The small number of vintage family photos I own are a pleasure to view. I’ve admired some of them for their sheer aesthetic value, some for the clues they give to my ancestors; lives, and (indirectly) how the led to mine, and some for both qualities. But I’ve found that, like so many other belongings, the more I see them, the less I notice them. I should know this by now, having lived in around a dozen locations in my life and done the revisionist-revisiting of my personal history that comes with every sort-and-pack adventure. Objects, no matter how I imbue them with meaning and attach to them with affection or nostalgia, are still just objects. I have often enough regretted a hasty or wasteful acquisition, never mind the long-term storage and maintenance of it; I can honestly say that not one de-accessioning has left me seriously sorry. My memory is sufficient.
The family photos that have hung on my walls become—no pun intended—relatively invisible over time. It’s really the stories with which I have come to associate them, true or imagined, that make me revisit them, and this is far more often in my mind’s eye than in physically examining them.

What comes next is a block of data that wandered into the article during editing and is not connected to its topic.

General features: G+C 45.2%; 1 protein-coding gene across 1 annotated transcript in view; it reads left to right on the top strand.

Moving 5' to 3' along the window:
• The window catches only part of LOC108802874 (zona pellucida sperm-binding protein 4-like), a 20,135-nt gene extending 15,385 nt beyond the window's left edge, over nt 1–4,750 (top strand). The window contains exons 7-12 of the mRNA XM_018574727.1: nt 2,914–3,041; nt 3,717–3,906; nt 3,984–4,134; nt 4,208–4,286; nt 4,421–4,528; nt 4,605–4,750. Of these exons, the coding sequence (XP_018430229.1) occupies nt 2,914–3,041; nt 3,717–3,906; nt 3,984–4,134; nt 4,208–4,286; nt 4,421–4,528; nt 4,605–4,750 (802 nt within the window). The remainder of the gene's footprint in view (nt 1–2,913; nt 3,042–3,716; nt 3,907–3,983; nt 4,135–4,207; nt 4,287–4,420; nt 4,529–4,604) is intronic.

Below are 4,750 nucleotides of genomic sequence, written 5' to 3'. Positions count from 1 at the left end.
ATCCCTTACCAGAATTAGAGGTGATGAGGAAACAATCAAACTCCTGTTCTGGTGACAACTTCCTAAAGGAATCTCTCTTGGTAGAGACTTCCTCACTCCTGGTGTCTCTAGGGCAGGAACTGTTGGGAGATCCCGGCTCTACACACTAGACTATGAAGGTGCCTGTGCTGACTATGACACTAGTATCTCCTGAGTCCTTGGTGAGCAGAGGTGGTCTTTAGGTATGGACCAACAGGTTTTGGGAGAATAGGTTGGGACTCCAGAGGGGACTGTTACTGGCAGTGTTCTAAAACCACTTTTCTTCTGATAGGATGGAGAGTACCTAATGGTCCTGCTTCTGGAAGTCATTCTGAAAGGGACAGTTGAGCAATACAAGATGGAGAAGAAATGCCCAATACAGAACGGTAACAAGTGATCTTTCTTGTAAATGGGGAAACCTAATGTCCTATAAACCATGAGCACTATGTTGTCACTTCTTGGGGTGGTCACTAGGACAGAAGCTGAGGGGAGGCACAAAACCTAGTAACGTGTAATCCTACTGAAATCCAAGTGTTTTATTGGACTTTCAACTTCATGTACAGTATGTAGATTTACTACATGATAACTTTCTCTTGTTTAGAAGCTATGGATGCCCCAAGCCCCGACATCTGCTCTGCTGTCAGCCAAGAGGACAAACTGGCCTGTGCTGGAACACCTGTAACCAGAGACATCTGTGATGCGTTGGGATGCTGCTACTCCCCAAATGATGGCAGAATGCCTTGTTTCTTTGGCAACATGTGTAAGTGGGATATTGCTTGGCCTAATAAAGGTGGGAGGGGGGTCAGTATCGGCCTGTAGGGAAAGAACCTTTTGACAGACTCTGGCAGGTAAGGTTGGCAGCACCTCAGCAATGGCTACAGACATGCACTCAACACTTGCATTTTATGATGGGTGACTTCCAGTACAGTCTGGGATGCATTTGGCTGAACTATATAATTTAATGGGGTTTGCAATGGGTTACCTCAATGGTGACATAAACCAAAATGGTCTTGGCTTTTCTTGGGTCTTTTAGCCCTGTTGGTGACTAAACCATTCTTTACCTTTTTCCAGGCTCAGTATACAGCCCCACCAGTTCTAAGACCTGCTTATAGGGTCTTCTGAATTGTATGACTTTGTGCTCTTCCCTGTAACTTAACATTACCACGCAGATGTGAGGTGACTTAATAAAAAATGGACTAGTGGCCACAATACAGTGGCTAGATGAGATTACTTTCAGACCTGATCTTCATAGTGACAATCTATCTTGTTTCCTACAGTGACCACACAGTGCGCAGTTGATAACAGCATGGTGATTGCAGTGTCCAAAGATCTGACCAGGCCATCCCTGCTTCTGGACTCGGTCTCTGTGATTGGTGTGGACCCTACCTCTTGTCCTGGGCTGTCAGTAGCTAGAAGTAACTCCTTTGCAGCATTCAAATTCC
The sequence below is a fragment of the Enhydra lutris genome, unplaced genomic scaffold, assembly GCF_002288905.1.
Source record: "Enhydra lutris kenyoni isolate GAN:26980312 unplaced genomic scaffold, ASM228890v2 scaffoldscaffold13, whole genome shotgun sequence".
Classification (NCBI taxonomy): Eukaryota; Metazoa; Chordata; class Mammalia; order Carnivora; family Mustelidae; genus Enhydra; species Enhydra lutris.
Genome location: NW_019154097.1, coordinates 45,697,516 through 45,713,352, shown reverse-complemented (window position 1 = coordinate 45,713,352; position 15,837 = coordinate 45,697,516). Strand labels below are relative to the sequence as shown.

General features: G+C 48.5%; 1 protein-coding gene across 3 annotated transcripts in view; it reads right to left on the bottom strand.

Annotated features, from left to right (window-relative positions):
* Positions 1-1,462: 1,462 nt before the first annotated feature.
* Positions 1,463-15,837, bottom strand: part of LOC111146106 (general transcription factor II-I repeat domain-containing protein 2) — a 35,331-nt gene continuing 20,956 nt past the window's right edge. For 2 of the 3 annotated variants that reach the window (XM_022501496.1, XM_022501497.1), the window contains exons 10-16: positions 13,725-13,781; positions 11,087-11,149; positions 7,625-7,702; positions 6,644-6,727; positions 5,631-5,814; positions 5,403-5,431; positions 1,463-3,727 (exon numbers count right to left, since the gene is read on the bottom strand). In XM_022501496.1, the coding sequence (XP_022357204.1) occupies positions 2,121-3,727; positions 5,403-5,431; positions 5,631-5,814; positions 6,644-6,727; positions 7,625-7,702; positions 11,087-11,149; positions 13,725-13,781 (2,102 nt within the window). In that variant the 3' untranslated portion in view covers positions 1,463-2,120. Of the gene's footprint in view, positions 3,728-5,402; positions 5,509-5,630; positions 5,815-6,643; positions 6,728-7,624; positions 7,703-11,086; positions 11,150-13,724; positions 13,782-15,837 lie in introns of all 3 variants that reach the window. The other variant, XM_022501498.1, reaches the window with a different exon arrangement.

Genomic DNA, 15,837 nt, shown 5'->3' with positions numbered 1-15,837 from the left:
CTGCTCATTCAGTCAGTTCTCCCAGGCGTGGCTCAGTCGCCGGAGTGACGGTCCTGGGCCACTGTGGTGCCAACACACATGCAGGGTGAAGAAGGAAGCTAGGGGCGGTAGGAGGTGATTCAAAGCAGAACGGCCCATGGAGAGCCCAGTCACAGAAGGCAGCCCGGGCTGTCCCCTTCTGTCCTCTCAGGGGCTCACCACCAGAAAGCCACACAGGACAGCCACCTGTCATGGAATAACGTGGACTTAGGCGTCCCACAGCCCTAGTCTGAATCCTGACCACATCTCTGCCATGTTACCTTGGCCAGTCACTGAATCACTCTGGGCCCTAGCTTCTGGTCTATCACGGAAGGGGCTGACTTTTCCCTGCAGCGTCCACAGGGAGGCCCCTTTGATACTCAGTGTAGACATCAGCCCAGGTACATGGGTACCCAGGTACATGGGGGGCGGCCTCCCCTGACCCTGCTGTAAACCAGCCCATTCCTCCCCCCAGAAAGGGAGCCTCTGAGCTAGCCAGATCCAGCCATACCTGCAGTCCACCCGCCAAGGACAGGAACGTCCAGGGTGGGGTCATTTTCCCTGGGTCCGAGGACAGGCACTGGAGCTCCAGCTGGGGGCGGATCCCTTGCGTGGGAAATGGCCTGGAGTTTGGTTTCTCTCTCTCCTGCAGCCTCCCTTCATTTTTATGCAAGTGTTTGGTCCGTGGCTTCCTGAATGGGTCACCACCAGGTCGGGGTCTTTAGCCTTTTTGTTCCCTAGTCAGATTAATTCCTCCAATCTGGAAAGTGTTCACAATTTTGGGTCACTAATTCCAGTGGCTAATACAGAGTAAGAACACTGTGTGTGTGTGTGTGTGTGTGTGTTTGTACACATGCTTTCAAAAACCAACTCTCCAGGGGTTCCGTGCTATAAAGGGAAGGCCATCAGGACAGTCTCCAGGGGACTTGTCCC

I haven’t lost interest in my loved ones, unknown relatives, friends, or acquaintances when I stop looking at their pictures any more than I have lost interest in food and drink when I part with a vintage serving bowl or beautiful stemware; it’s just that I have so internalized my affections for them and the personal associations I have with them that those internal images become as real and significant as the things themselves. If I have enough to keep me content and well-filled—bowls, glasses, pictures on the walls—any extras become unnecessary to my pleasure; they go, and the enjoyment remains for as long as I have the memory to revisit it.